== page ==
How the oil-for-food programme was exploited

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Indy Politics

The riveting confrontation yesterday between George Galloway and the Congressional panel probing the scandal of the United Nations oil-for-food programme for Iraq proves one thing - that few emerge with any credit in the maelstrom left by Saddam Hussein's elaborate scheme to smuggle oil, enrich himself and grease the palms of potential allies abroad and at the UN.

The riveting confrontation yesterday between George Galloway and the Congressional panel probing the scandal of the United Nations oil-for-food programme for Iraq proves one thing - that few emerge with any credit in the maelstrom left by Saddam Hussein's elaborate scheme to smuggle oil, enrich himself and grease the palms of potential allies abroad and at the UN.

Over the last five days, the Senate Permanent Subcommittee for Investigations has issued three reports on the scandal, showing how Saddam reaped over $10bn manipulating Iraq's oil sales for the seven years it operated, between 1996 and 2003.

It is now clear the former Iraqi dictator found two distinct ways of exploiting his country's oil exports, in the process reaping income that helped keep his regime afloat despite tight international sanctions.

The first method - outlined in the first two reports issued by the whole committee - was aimed at officials and influence-wielding figures abroad. These latter were awarded vouchers to buy the oil at below-market prices.

They could then sell it on at a hefty profit.

"The plan was simple," Norm Coleman, the Republican chairman of the committee, declared as he opened proceedings. Iraq especially rewarded foreign officials, journalists and even Ôterrorist entities.' The aim was to build international support for the regime, and to erode backing for sanctions.

These, in essence, are the allegations against Mr Galloway, the former French minister Charles Pasqua and various senior figures in Russia. All are from countries with veto powers at the UN, which could block further measures against Iraq.

All have denied the charges, none more vehemently and caustically than the British MP, who was allotted 20m barrels of oil, according to Iraqi documents and testimony from former Saddam regime officials interviewed by the committee. But "If I'd bought or sold a drop of Iraqi oil, you'd know about it already," Mr Galloway said after his bravado performance.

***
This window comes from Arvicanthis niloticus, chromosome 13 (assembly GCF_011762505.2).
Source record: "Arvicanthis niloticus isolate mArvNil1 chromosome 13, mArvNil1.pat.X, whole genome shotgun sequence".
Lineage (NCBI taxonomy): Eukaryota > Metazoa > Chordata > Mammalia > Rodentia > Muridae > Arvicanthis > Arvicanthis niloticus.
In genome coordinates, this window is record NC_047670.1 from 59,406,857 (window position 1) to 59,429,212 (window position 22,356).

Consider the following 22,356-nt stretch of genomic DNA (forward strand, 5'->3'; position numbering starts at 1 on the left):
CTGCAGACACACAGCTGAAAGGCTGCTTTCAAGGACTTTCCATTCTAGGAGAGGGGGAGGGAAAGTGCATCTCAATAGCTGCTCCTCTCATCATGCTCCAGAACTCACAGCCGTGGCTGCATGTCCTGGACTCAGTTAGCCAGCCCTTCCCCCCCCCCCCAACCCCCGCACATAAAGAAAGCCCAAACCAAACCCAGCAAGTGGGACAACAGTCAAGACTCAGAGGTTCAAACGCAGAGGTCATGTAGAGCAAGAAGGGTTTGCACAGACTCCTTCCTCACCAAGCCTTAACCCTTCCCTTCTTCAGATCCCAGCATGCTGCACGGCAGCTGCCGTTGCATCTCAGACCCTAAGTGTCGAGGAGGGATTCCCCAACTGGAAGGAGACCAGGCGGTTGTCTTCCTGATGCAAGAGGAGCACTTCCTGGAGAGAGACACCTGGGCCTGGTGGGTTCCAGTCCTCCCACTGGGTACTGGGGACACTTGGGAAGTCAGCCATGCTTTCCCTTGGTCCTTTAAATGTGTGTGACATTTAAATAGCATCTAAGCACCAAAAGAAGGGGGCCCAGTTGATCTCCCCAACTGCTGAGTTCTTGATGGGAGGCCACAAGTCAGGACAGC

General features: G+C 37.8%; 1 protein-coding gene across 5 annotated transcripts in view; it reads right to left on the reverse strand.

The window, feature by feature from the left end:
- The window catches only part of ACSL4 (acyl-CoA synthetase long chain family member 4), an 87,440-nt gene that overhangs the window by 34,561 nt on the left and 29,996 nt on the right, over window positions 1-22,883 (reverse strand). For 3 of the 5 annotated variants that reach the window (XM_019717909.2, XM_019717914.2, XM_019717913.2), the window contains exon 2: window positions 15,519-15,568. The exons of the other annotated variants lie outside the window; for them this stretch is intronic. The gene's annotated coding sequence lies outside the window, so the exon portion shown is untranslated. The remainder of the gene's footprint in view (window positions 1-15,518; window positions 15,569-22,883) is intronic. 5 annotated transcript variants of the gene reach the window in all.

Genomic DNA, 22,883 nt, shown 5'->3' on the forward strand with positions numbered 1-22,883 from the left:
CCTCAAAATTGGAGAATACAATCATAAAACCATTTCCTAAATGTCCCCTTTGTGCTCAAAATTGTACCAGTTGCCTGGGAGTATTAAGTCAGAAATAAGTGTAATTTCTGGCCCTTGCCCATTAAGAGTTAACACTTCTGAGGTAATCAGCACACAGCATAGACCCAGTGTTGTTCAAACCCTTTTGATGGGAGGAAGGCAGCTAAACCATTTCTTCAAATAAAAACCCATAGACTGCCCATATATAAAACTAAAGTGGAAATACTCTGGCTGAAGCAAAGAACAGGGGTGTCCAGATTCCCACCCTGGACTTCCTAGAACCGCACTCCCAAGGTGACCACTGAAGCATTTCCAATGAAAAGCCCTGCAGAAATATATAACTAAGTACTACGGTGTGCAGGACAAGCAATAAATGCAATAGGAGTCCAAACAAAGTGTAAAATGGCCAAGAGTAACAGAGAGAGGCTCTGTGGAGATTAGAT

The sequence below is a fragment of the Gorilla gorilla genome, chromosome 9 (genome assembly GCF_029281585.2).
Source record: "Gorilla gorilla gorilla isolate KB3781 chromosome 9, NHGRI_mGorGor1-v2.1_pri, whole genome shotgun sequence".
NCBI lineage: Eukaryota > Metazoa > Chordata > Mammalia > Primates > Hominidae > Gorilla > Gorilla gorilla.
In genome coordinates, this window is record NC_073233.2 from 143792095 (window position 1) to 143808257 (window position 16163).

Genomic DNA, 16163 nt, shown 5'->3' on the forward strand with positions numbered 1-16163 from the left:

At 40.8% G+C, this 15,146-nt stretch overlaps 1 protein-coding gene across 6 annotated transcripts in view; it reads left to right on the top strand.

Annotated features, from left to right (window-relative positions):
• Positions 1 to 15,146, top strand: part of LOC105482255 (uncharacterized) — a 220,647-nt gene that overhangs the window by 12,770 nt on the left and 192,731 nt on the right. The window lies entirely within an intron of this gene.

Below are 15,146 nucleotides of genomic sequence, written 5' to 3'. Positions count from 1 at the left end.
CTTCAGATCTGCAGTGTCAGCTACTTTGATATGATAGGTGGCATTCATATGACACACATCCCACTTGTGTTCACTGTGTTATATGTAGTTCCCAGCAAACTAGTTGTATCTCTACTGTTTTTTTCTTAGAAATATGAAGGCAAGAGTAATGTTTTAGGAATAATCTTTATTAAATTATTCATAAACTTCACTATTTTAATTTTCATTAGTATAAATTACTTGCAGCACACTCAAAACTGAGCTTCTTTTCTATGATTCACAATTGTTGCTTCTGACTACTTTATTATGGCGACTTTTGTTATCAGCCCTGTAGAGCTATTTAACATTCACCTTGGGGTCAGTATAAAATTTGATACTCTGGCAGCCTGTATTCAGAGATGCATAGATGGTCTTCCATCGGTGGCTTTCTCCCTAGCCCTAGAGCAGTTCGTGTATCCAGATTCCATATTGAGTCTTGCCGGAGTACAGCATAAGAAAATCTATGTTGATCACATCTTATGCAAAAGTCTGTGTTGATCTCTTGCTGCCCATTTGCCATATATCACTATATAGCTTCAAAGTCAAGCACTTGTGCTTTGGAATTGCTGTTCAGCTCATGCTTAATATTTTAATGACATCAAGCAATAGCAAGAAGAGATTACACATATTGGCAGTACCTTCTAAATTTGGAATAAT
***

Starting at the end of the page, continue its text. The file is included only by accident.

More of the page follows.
In sheer terms of money however, the third report, issued by the Democratic minority on the Committee alone, is even more shocking. It alleges that the US government turned a blind eye as Bayoil, a Texas oil company, imported Iraqi oil and paid $37m of kickbacks to the Saddam regime. Also, as a member of the Security Council, Washington did nothing to prevent Saddam sellling oil worth a claimed $8bn, to Jordan, Syria, Egypt and Turkey, in violation of sanctions.

"On the one hand, the United States was at the UN trying to stop Iraq from imposing illegal surcharges on oil-for-food contacts," Carl Levin, the panel's senior Democrat said as the hearing began yesterday. "On the other hand, the US ignored red flags that some US companies might be paying those same illegal surcharges." America, he said, "should look in the mirror."

Mr Levin's charges are a bipartisan embarrassment, implying that both the Democratic administration of Bill Clinton and the current Bush administration bore some responsibility. But the fact that they were issued only by Democrats, suggests that arguments between the parties, in what is the most bitterly divided Senate in memory, could affect the Committee's work.

Bayoil - an alleged central player in the Russian end of the vouchers scam and whose founder David Chalmers was indicted in April on kick-back charges - offers a case-study of how the system worked, prosecutors say.

Setting out the "Russian connection," the subcommittee says that Bayoil strove to be a buyer of Iraqi oil under the UN-administered programme. But it was initially blocked by a ban by Saddam on direct sales to oil companies from the US and Britain, the two allies operating the no-fly zones in Iraq, and the strongest backers of sanctions.

Bayoil, it is claimed, on occasion arranged deals between Baghdad and Vladimir Zhironovsky, one of the Russians named, a former Russian presidential candidate and a fierce critic of the West. The oil was made over to a Russian third party, which never took delivery but sold it on to Bayoil.

The report says that the company paid "an agreed premium" to Mr Zhirinovsky. Documents suggest that Iraq itself received $4m in connection with these deals. In one case it is said to have "facilitated" a $2m surcharge payment, in other words a kick-back, to the regime in Baghdad.

According to the Democratic minority report, these dealings flourished in large part thanks to "minimal attention" from the Office of Foreign Asset Control (OFAC) - the Treasury's department supposed to monitor US application of UN sanctions - as Bayoil handled over 200m barrels of Iraqi oil imports into the US between 2000 and 2002.

The US government not only did not try to stop the shipments, Mr Levin's report said. "It appears to have facilitated them," despite widespread recognition that they were "a blatant violation" of sanctions, and an alert from the UN itself in mid-2001 that Bayoil could be abusing the oil-for-food programme.

Mr Coleman has earned himself a high profile by demanding the resignation of Kofi Annan, the UN Secretary General, over the Iraqi oil scandal. If Democrats are right, blame belongs much closer to home.

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